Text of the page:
Variant calling is the computational process by which laboratories identify variants in sequencing data. As the first step in many NGS data analysis processes, accurate variant calling is often critical for downstream analysis and interpretation. The success of many clinical, association, or population genetics studies relies heavily on a properly executed variant calling step.
In turn, variant calling underpins many genomic applications, from helping to advance our understanding of genomics to facilitating the study of hereditary disease and cancer genomics, paving the way for the future of precision medicine.
Variant calling is the computational process of identifying gene sequence variants or changes when compared to a reference genome. Our genomes are full of genetic variants that support the richness of human diversity. Single nucleotide variants (SNVs) and insertion deletions (insertions and deletions) represent the most common forms of genetic variation. However, the human genome also contains more complex forms of genetic variation, such as copy number variation (CNV), structural variation (SV), and larger chromosomal aberrations. Explore our SNP Calling Service and Copy Number Variation (CNV) Analysis for more information.
In addition, there are other more exotic types of variation such as multinucleated variants (MNV), tandem repeats, mobile elements (ME), gene retrotransposon insertion polymorphisms (GRIP), and mitochondrial DNA nuclear insertions (NUMT). Understanding and accurately identifying these variant types can be challenging but is essential for a comprehensive understanding of the genome.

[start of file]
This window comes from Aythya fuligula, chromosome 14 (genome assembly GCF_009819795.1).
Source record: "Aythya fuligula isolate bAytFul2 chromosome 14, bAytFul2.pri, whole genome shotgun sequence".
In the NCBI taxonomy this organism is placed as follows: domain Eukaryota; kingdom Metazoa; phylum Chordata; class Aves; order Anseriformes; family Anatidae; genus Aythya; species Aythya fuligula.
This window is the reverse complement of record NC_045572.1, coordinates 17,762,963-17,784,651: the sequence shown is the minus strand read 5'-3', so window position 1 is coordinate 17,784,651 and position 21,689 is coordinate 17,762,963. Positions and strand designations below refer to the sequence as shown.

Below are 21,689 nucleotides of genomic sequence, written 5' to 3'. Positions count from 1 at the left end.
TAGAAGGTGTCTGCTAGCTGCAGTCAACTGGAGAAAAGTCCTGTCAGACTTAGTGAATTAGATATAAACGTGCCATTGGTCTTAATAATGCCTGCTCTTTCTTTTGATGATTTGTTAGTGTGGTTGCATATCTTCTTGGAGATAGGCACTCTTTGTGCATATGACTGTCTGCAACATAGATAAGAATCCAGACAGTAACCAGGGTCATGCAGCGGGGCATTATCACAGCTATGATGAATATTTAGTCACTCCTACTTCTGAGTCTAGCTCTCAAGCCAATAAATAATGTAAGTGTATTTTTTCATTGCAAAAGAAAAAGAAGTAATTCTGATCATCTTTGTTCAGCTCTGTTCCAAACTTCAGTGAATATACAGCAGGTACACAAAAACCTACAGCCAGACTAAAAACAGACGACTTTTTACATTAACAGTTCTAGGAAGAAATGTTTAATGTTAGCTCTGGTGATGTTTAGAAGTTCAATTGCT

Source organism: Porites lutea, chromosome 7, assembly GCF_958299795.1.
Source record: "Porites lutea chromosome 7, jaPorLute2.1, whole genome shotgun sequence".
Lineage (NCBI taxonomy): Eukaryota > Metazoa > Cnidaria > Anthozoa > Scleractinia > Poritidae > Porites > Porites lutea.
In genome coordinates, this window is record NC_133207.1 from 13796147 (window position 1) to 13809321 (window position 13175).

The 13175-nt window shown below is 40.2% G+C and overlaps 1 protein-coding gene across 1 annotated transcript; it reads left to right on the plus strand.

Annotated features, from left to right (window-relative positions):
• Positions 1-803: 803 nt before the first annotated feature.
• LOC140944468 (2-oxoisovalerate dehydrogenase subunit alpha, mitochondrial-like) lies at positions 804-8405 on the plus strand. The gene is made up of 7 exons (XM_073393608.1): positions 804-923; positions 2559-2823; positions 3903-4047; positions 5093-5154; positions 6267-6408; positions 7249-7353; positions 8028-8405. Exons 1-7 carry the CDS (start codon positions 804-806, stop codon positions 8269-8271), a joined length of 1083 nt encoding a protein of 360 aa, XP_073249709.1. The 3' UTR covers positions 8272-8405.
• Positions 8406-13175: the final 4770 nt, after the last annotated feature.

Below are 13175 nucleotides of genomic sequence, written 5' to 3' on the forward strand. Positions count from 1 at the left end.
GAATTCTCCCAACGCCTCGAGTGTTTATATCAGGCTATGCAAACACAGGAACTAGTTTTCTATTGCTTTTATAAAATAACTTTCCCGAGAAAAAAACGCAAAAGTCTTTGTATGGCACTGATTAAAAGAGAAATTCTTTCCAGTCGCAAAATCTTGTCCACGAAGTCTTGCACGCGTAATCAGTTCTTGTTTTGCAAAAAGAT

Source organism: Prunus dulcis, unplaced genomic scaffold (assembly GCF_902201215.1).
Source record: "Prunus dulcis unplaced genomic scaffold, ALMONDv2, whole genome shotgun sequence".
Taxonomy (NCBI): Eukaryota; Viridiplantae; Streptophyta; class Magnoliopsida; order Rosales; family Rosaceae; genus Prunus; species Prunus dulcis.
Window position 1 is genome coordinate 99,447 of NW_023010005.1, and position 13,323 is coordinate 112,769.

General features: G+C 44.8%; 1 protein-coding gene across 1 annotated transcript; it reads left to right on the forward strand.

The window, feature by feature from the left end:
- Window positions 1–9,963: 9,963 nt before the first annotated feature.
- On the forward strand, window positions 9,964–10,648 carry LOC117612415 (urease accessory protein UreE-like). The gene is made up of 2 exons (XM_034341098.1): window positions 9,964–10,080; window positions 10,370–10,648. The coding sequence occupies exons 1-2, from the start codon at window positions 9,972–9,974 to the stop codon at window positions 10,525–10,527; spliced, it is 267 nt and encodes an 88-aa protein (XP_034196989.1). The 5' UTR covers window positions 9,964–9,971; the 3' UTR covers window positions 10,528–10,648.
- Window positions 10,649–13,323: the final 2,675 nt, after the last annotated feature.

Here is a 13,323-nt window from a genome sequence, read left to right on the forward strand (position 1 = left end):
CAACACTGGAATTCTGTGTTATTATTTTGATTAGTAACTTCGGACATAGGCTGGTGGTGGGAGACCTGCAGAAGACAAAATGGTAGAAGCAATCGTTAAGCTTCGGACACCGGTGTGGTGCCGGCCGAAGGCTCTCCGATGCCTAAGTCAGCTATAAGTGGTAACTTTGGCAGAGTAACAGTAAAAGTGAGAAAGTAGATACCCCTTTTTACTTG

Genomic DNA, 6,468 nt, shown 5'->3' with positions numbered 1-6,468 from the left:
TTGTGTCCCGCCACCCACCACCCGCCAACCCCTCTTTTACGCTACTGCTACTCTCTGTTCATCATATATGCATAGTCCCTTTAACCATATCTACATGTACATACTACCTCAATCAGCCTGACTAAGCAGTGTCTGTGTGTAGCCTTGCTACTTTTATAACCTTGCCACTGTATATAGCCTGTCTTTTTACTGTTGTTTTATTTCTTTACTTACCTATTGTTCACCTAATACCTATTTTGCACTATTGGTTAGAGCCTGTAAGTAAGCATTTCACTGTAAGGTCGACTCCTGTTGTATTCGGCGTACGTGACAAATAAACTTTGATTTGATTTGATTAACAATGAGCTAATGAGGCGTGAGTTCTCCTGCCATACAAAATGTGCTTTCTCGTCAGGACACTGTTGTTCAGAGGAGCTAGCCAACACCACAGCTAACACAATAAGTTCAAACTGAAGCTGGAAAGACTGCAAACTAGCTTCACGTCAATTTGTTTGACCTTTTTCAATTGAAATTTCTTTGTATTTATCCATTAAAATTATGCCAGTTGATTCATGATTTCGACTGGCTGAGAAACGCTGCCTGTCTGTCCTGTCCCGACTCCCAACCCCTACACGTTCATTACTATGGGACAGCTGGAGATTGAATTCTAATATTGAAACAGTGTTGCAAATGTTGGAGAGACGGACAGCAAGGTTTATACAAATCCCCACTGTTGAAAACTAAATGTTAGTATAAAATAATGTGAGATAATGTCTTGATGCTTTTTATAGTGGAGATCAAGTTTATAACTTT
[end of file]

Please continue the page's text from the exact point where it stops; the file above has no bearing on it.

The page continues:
DNA Isolation and Fragmentation
Methods of DNA isolation can affect the expression of different genomic regions and thus affect variant detection. DNA fragmentation methods vary from mechanical to chemical and include Tn5 transposases that deliver PCR or sequencing junctions directly to DNA. The DNA source, isolation, and fragmentation method chosen will have a significant impact on the project and should be agreed upon before the collaboration begins.
The presence of PCR duplicates can lead to false positives in variant detection. There are several methods to deal with these repeats, such as Unique Molecular Identifiers (UMIs), amplification-free library construction, or computational labeling of potential repeats. The choice of method depends on the available input material and library construction scheme.
The chosen sequencing strategy will determine the depth of genome coverage. Short read-length whole genome sequencing typically provides 30× coverage, while long read-length sequencing typically covers 60×. Targeted resequencing like exome sequencing provides uneven coverage, so higher coverage (90×-100×) is used to compensate.
Platforms and Read Lengths
The cost and effectiveness of variant detection usually dictate a preference for short read-length sequencing. However, longer reads, while more costly and with higher error rates, can cover larger structural variants across a large number of replicates and regions with GC content bias. Advanced technologies such as linked read lengths, cyclic coherent read lengths, and combinations of short and long-read length sequencing data can provide high-quality data with good mapping capabilities.